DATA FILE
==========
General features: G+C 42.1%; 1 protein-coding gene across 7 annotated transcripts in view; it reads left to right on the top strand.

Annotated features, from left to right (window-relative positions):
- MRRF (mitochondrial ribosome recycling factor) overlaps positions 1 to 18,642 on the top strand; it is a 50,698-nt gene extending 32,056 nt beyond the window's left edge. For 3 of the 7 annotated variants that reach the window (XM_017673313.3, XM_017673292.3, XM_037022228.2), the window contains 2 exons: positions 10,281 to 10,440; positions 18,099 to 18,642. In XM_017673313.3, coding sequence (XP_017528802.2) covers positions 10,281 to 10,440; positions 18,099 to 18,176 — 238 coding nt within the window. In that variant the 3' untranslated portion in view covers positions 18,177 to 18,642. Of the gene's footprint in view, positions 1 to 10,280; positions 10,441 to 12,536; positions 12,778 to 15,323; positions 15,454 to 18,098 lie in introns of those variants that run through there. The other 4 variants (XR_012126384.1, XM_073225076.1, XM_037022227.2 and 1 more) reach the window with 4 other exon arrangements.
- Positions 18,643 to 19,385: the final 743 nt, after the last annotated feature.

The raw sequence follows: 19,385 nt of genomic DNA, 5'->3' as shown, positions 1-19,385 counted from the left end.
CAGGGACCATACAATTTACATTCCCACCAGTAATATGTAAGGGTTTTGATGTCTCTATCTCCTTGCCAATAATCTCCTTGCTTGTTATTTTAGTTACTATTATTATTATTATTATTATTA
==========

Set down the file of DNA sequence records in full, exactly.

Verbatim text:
General features: G+C 42.1%; 1 protein-coding gene across 7 annotated transcripts in view; it reads left to right on the top strand.

Annotated features, from left to right (window-relative positions):
- MRRF (mitochondrial ribosome recycling factor) overlaps positions 1 to 18,642 on the top strand; it is a 50,698-nt gene extending 32,056 nt beyond the window's left edge. For 3 of the 7 annotated variants that reach the window (XM_017673313.3, XM_017673292.3, XM_037022228.2), the window contains 2 exons: positions 10,281 to 10,440; positions 18,099 to 18,642. In XM_017673313.3, coding sequence (XP_017528802.2) covers positions 10,281 to 10,440; positions 18,099 to 18,176 — 238 coding nt within the window. In that variant the 3' untranslated portion in view covers positions 18,177 to 18,642. Of the gene's footprint in view, positions 1 to 10,280; positions 10,441 to 12,536; positions 12,778 to 15,323; positions 15,454 to 18,098 lie in introns of those variants that run through there. The other 4 variants (XR_012126384.1, XM_073225076.1, XM_037022227.2 and 1 more) reach the window with 4 other exon arrangements.
- Positions 18,643 to 19,385: the final 743 nt, after the last annotated feature.

The raw sequence follows: 19,385 nt of genomic DNA, 5'->3' as shown, positions 1-19,385 counted from the left end.
CAGGGACCATACAATTTACATTCCCACCAGTAATATGTAAGGGTTTTGATGTCTCTATCTCCTTGCCAATAATCTCCTTGCTTGTTATTTTAGTTACTATTATTATTATTATTATTATTA